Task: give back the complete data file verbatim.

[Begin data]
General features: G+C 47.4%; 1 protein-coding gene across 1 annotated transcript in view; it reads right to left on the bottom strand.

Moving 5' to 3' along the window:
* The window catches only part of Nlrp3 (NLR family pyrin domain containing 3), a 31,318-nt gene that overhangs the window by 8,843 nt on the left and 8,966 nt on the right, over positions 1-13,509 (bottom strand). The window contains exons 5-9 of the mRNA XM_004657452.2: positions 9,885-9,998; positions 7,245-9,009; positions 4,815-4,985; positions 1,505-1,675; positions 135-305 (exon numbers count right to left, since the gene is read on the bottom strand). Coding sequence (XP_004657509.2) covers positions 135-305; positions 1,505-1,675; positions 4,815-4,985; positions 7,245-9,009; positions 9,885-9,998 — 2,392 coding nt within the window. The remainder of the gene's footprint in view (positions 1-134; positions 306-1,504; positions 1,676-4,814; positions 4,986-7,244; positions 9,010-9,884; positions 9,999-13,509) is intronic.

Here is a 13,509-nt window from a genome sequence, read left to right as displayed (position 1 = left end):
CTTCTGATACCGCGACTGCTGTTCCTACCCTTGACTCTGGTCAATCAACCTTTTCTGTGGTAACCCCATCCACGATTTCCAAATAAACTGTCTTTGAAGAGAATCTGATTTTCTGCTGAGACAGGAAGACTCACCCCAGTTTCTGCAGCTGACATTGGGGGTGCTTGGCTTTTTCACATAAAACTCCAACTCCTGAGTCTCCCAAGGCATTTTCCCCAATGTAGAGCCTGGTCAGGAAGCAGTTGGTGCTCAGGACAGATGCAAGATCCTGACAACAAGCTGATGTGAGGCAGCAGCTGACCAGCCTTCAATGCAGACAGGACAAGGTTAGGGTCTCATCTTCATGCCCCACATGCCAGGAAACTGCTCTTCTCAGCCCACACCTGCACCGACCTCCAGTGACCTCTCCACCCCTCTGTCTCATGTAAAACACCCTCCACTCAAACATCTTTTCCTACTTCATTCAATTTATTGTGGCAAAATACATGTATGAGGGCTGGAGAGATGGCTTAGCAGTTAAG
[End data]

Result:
General features: G+C 47.4%; 1 protein-coding gene across 1 annotated transcript in view; it reads right to left on the bottom strand.

Moving 5' to 3' along the window:
* The window catches only part of Nlrp3 (NLR family pyrin domain containing 3), a 31,318-nt gene that overhangs the window by 8,843 nt on the left and 8,966 nt on the right, over positions 1-13,509 (bottom strand). The window contains exons 5-9 of the mRNA XM_004657452.2: positions 9,885-9,998; positions 7,245-9,009; positions 4,815-4,985; positions 1,505-1,675; positions 135-305 (exon numbers count right to left, since the gene is read on the bottom strand). Coding sequence (XP_004657509.2) covers positions 135-305; positions 1,505-1,675; positions 4,815-4,985; positions 7,245-9,009; positions 9,885-9,998 — 2,392 coding nt within the window. The remainder of the gene's footprint in view (positions 1-134; positions 306-1,504; positions 1,676-4,814; positions 4,986-7,244; positions 9,010-9,884; positions 9,999-13,509) is intronic.

Here is a 13,509-nt window from a genome sequence, read left to right as displayed (position 1 = left end):
CTTCTGATACCGCGACTGCTGTTCCTACCCTTGACTCTGGTCAATCAACCTTTTCTGTGGTAACCCCATCCACGATTTCCAAATAAACTGTCTTTGAAGAGAATCTGATTTTCTGCTGAGACAGGAAGACTCACCCCAGTTTCTGCAGCTGACATTGGGGGTGCTTGGCTTTTTCACATAAAACTCCAACTCCTGAGTCTCCCAAGGCATTTTCCCCAATGTAGAGCCTGGTCAGGAAGCAGTTGGTGCTCAGGACAGATGCAAGATCCTGACAACAAGCTGATGTGAGGCAGCAGCTGACCAGCCTTCAATGCAGACAGGACAAGGTTAGGGTCTCATCTTCATGCCCCACATGCCAGGAAACTGCTCTTCTCAGCCCACACCTGCACCGACCTCCAGTGACCTCTCCACCCCTCTGTCTCATGTAAAACACCCTCCACTCAAACATCTTTTCCTACTTCATTCAATTTATTGTGGCAAAATACATGTATGAGGGCTGGAGAGATGGCTTAGCAGTTAAG